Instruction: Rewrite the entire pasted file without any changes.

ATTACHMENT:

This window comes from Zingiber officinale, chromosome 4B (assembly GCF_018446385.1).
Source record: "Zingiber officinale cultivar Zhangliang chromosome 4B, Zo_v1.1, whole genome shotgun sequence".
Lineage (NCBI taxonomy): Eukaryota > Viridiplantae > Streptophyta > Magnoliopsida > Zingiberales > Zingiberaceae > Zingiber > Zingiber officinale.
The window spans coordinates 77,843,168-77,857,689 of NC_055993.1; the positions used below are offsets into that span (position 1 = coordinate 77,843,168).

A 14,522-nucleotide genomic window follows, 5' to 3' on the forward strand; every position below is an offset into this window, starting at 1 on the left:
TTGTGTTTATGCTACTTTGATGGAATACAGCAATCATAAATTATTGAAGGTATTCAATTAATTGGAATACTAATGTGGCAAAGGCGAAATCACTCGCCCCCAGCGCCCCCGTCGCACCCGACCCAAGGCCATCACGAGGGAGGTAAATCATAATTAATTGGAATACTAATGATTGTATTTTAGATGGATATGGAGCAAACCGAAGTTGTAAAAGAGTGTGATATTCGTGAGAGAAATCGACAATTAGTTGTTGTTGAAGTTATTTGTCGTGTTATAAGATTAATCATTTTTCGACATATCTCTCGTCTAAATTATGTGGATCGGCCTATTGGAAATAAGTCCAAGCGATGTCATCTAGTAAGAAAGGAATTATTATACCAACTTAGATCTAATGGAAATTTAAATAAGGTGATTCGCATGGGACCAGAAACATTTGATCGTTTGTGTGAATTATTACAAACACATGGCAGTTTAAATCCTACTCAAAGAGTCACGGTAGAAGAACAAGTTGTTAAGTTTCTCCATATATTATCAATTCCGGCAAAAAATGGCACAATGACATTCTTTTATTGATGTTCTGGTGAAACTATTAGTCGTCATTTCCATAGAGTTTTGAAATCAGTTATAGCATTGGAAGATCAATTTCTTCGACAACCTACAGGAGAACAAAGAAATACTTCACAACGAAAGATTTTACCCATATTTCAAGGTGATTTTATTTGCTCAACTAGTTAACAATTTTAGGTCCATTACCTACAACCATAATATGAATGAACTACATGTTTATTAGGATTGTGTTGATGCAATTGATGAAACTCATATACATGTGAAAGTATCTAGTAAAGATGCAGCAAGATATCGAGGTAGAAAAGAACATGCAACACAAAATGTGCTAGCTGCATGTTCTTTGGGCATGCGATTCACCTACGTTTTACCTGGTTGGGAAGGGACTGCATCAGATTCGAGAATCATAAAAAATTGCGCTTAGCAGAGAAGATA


This window comes from Zingiber officinale, chromosome 4B (assembly GCF_018446385.1).
Source record: "Zingiber officinale cultivar Zhangliang chromosome 4B, Zo_v1.1, whole genome shotgun sequence".
Lineage (NCBI taxonomy): Eukaryota > Viridiplantae > Streptophyta > Magnoliopsida > Zingiberales > Zingiberaceae > Zingiber > Zingiber officinale.
The window spans coordinates 77,843,168-77,857,689 of NC_055993.1; the positions used below are offsets into that span (position 1 = coordinate 77,843,168).

A 14,522-nucleotide genomic window follows, 5' to 3' on the forward strand; every position below is an offset into this window, starting at 1 on the left:
TTGTGTTTATGCTACTTTGATGGAATACAGCAATCATAAATTATTGAAGGTATTCAATTAATTGGAATACTAATGTGGCAAAGGCGAAATCACTCGCCCCCAGCGCCCCCGTCGCACCCGACCCAAGGCCATCACGAGGGAGGTAAATCATAATTAATTGGAATACTAATGATTGTATTTTAGATGGATATGGAGCAAACCGAAGTTGTAAAAGAGTGTGATATTCGTGAGAGAAATCGACAATTAGTTGTTGTTGAAGTTATTTGTCGTGTTATAAGATTAATCATTTTTCGACATATCTCTCGTCTAAATTATGTGGATCGGCCTATTGGAAATAAGTCCAAGCGATGTCATCTAGTAAGAAAGGAATTATTATACCAACTTAGATCTAATGGAAATTTAAATAAGGTGATTCGCATGGGACCAGAAACATTTGATCGTTTGTGTGAATTATTACAAACACATGGCAGTTTAAATCCTACTCAAAGAGTCACGGTAGAAGAACAAGTTGTTAAGTTTCTCCATATATTATCAATTCCGGCAAAAAATGGCACAATGACATTCTTTTATTGATGTTCTGGTGAAACTATTAGTCGTCATTTCCATAGAGTTTTGAAATCAGTTATAGCATTGGAAGATCAATTTCTTCGACAACCTACAGGAGAACAAAGAAATACTTCACAACGAAAGATTTTACCCATATTTCAAGGTGATTTTATTTGCTCAACTAGTTAACAATTTTAGGTCCATTACCTACAACCATAATATGAATGAACTACATGTTTATTAGGATTGTGTTGATGCAATTGATGAAACTCATATACATGTGAAAGTATCTAGTAAAGATGCAGCAAGATATCGAGGTAGAAAAGAACATGCAACACAAAATGTGCTAGCTGCATGTTCTTTGGGCATGCGATTCACCTACGTTTTACCTGGTTGGGAAGGGACTGCATCAGATTCGAGAATCATAAAAAATTGCGCTTAGCAGAGAAGATA